Pascal Seibold
Jun 4 · 6 min read

I remember when I was a little kid I already wanted to work for myself, for something I believe in, something I enjoy and ideally something I will be able to make a good living out of — ok, not 100% true. At that age, making a good living and working for myself were the only things I was thinking about. I also remember the same kid watching documentaries from a young age about the red continent, the land down under on the other side of the world, the country that has some of the most beautiful beaches in the world, the place that has amazing wildlife around the countryside and the sea, with all the creatures that “wanna kill you”, and cute animals like Quokka’s that are always smiling. I knew I would go there one day.


Some years later, after finishing my professional education as an industrial clerk and working in project management to finish off one of our projects, it was time for me to leave my home country and travel the country I knew I’d love, because it’s great for backpackers they said and I love backpacking — I mean I’ve already seen heaps of documentaries and there wasn’t anything negative about it, and if there would be they’d tell me. Yep, it was great. BUT no one told me that it’s f*ckin hard to find a job as a backpacker! Kind of false advertising I’d call it. That’s when I had an idea to help other travellers for the first time.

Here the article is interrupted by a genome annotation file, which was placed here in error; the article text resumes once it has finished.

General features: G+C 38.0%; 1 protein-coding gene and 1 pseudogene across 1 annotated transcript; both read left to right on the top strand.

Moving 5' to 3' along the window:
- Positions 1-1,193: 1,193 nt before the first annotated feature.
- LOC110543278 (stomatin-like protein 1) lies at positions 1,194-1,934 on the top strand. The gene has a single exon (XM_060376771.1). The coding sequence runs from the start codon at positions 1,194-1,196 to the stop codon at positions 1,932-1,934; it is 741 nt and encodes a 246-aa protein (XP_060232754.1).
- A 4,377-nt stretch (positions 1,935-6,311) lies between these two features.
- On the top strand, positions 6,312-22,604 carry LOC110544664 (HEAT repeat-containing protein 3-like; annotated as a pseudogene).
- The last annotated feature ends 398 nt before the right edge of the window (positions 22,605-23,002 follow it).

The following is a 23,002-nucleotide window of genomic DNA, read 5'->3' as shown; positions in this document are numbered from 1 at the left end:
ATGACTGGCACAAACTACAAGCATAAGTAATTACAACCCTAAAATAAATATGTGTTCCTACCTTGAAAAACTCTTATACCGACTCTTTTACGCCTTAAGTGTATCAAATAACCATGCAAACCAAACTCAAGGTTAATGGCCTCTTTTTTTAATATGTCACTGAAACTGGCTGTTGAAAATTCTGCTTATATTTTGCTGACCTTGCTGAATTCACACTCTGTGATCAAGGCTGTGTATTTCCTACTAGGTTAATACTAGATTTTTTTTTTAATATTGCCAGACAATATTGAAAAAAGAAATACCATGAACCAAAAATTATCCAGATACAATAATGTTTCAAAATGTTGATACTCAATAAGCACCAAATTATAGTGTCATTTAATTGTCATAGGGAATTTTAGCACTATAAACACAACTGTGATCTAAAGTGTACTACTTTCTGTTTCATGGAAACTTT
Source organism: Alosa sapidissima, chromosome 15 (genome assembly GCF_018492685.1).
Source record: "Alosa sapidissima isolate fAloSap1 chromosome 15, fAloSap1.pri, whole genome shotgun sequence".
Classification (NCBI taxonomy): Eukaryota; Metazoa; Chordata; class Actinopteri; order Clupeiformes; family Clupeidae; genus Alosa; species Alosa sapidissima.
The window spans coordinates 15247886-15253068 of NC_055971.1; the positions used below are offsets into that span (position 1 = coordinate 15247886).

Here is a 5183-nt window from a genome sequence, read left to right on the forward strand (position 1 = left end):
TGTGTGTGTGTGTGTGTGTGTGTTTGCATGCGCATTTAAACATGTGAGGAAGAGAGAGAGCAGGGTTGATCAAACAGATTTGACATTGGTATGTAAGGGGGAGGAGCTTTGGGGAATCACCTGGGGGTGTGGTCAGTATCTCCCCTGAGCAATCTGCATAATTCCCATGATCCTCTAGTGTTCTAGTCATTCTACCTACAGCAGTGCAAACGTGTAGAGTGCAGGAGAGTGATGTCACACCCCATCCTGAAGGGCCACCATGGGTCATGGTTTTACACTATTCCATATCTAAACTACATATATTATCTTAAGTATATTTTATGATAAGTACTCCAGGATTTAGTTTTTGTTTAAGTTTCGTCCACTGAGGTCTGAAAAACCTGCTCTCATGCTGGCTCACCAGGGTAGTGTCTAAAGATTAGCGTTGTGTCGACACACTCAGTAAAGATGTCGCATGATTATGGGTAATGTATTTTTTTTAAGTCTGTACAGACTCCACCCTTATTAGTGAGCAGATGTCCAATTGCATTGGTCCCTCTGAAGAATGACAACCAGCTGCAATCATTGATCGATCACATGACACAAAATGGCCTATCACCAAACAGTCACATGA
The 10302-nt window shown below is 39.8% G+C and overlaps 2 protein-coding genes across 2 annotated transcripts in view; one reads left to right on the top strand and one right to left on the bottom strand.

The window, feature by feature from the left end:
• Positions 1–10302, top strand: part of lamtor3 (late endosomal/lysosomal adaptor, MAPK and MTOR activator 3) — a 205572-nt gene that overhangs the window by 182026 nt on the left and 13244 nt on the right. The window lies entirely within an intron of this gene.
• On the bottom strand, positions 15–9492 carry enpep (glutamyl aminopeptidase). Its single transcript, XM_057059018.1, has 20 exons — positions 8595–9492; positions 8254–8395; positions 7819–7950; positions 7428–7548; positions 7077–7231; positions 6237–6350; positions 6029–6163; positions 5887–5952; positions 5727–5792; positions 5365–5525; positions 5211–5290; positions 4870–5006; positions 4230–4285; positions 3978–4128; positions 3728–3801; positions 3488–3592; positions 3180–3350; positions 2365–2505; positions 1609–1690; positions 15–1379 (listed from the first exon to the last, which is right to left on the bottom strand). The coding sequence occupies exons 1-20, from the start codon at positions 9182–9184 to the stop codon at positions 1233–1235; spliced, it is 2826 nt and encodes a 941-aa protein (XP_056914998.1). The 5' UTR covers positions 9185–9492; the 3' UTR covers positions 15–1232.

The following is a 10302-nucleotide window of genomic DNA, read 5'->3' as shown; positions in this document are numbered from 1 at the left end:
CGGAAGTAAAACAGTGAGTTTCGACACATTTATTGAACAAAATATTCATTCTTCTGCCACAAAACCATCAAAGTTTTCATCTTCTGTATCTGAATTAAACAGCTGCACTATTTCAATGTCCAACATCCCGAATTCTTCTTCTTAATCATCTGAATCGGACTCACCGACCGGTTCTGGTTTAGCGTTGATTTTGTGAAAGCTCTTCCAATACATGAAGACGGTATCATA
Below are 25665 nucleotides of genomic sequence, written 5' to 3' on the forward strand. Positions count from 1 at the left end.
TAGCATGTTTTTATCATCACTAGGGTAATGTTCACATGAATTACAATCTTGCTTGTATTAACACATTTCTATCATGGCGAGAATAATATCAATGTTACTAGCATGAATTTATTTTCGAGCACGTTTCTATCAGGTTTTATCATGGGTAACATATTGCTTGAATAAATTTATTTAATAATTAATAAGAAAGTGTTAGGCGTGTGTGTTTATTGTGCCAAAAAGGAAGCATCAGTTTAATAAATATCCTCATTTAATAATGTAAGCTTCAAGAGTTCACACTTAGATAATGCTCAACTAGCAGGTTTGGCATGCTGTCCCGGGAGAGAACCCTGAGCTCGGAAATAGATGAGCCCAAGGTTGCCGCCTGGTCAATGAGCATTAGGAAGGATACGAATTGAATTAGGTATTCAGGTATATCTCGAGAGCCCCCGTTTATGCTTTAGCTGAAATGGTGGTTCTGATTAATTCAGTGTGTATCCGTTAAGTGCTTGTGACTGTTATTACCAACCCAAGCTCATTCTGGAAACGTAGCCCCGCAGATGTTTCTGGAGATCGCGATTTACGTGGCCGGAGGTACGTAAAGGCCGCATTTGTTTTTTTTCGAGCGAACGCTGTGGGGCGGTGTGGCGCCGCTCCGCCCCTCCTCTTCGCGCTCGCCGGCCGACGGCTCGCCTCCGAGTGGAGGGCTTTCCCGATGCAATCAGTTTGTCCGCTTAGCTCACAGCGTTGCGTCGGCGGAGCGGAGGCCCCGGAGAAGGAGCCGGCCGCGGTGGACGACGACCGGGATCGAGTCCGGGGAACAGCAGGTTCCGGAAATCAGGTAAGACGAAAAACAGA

Coming home from Australia, I started more professional training as a salesman where I received certificates at the end of the program. But I didn’t really follow my idea I thought would be so great and helpful for others. After a while, I realized that I didn’t like my job very much and I didn’t care about what I was selling either. So, I decided to finish my written tests, go travelling again, and finish my spoken test when I returned back home. I didn’t want to waste another 3 months.

Back in Australia, I had a great time again, but there still was the same problem for travellers: to find a job easily.

After coming home I started freelancing and thinking out loud (talking) about my idea — to find a solution to help travellers and to match them with local employers, which turned out to be called jobspottr. Some liked my idea, some didn’t — fair enough.

I teamed up with two guys I’d already known for a while. Markus — who I’ve known for about 20 years as we used to be neighbours — and Kilian — who I’ve known for 6 years, we met when we worked for the same company — yep, the one I didn’t like.

After working on our project and doing freelance jobs for a while, I applied for Catalysr’s pre-accelerator last year in August and got accepted just two weeks before the program started. I mean, there was still some time left to quit everything back in Germany, get my visa, book my flight, get travel insurance, say goodbye to my family and closest friends and do some other stuff. Everything perfect and ready to go — if the nice guys from the Australian government didn’t refuse my business visa only 4 days before my flight.

That was bad news & I had quite a few drinks that day — so close to making my dream become true, working for myself, for something I enjoy, something I really believe in and in the country I loved.

I thought, well guys, I tried it the “official” way, I wanted to be serious, I did what you’d do if you wanted to build a business, but it didn’t work. You’re not crossing out my plans, I thought. So, I applied for a tourist visa AND an e-visitor visa which shouldn’t take too long from my previous experience 3.5 years earlier. It was a Thursday when I applied. My flight was on Monday at 11am.